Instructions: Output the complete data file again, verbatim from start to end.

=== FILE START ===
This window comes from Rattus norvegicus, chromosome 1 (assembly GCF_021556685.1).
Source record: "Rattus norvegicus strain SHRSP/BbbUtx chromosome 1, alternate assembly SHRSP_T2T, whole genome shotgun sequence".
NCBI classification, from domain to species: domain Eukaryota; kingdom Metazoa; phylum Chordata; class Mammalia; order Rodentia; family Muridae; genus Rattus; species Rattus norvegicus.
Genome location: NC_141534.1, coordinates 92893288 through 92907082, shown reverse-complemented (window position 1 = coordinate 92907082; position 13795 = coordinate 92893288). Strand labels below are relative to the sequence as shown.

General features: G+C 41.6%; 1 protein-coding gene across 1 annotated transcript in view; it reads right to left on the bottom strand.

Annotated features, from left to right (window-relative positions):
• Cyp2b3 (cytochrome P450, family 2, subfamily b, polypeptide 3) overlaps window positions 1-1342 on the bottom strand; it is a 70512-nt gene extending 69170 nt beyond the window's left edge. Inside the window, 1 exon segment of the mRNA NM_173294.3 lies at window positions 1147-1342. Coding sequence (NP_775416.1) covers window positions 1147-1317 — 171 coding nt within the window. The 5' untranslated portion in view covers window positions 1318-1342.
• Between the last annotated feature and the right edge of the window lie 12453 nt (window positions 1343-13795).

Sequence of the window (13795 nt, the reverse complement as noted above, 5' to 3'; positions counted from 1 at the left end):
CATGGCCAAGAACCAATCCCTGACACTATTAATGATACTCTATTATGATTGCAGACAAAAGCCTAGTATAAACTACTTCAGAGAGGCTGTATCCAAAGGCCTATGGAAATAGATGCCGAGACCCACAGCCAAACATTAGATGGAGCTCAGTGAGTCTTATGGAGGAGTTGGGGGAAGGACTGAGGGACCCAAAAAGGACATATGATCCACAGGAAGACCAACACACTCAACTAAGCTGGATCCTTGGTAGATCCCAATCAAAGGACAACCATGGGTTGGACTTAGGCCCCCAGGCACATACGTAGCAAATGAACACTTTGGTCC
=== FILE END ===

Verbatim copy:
This window comes from Rattus norvegicus, chromosome 1 (assembly GCF_021556685.1).
Source record: "Rattus norvegicus strain SHRSP/BbbUtx chromosome 1, alternate assembly SHRSP_T2T, whole genome shotgun sequence".
NCBI classification, from domain to species: domain Eukaryota; kingdom Metazoa; phylum Chordata; class Mammalia; order Rodentia; family Muridae; genus Rattus; species Rattus norvegicus.
Genome location: NC_141534.1, coordinates 92893288 through 92907082, shown reverse-complemented (window position 1 = coordinate 92907082; position 13795 = coordinate 92893288). Strand labels below are relative to the sequence as shown.

General features: G+C 41.6%; 1 protein-coding gene across 1 annotated transcript in view; it reads right to left on the bottom strand.

Annotated features, from left to right (window-relative positions):
• Cyp2b3 (cytochrome P450, family 2, subfamily b, polypeptide 3) overlaps window positions 1-1342 on the bottom strand; it is a 70512-nt gene extending 69170 nt beyond the window's left edge. Inside the window, 1 exon segment of the mRNA NM_173294.3 lies at window positions 1147-1342. Coding sequence (NP_775416.1) covers window positions 1147-1317 — 171 coding nt within the window. The 5' untranslated portion in view covers window positions 1318-1342.
• Between the last annotated feature and the right edge of the window lie 12453 nt (window positions 1343-13795).

Sequence of the window (13795 nt, the reverse complement as noted above, 5' to 3'; positions counted from 1 at the left end):
CATGGCCAAGAACCAATCCCTGACACTATTAATGATACTCTATTATGATTGCAGACAAAAGCCTAGTATAAACTACTTCAGAGAGGCTGTATCCAAAGGCCTATGGAAATAGATGCCGAGACCCACAGCCAAACATTAGATGGAGCTCAGTGAGTCTTATGGAGGAGTTGGGGGAAGGACTGAGGGACCCAAAAAGGACATATGATCCACAGGAAGACCAACACACTCAACTAAGCTGGATCCTTGGTAGATCCCAATCAAAGGACAACCATGGGTTGGACTTAGGCCCCCAGGCACATACGTAGCAAATGAACACTTTGGTCC